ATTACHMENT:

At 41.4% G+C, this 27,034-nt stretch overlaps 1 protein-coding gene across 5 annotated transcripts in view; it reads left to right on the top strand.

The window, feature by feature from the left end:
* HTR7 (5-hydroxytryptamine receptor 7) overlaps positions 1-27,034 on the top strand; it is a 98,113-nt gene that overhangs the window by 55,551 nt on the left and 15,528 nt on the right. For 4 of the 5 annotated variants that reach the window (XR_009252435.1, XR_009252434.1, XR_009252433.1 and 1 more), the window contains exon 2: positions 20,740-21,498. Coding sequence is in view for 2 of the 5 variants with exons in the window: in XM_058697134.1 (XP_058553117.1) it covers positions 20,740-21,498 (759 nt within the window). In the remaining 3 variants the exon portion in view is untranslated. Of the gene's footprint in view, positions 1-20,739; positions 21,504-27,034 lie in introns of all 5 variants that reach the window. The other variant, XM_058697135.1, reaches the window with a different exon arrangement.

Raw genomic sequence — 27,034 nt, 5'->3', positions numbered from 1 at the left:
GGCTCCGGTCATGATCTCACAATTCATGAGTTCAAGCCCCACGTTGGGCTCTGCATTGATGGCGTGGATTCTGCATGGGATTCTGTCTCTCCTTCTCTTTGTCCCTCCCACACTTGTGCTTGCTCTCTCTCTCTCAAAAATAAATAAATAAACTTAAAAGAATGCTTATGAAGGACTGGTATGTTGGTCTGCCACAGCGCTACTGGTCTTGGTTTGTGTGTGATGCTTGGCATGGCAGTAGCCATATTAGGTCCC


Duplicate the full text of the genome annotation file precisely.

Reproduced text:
At 41.4% G+C, this 27,034-nt stretch overlaps 1 protein-coding gene across 5 annotated transcripts in view; it reads left to right on the top strand.

The window, feature by feature from the left end:
* HTR7 (5-hydroxytryptamine receptor 7) overlaps positions 1-27,034 on the top strand; it is a 98,113-nt gene that overhangs the window by 55,551 nt on the left and 15,528 nt on the right. For 4 of the 5 annotated variants that reach the window (XR_009252435.1, XR_009252434.1, XR_009252433.1 and 1 more), the window contains exon 2: positions 20,740-21,498. Coding sequence is in view for 2 of the 5 variants with exons in the window: in XM_058697134.1 (XP_058553117.1) it covers positions 20,740-21,498 (759 nt within the window). In the remaining 3 variants the exon portion in view is untranslated. Of the gene's footprint in view, positions 1-20,739; positions 21,504-27,034 lie in introns of all 5 variants that reach the window. The other variant, XM_058697135.1, reaches the window with a different exon arrangement.

Raw genomic sequence — 27,034 nt, 5'->3', positions numbered from 1 at the left:
GGCTCCGGTCATGATCTCACAATTCATGAGTTCAAGCCCCACGTTGGGCTCTGCATTGATGGCGTGGATTCTGCATGGGATTCTGTCTCTCCTTCTCTTTGTCCCTCCCACACTTGTGCTTGCTCTCTCTCTCTCAAAAATAAATAAATAAACTTAAAAGAATGCTTATGAAGGACTGGTATGTTGGTCTGCCACAGCGCTACTGGTCTTGGTTTGTGTGTGATGCTTGGCATGGCAGTAGCCATATTAGGTCCC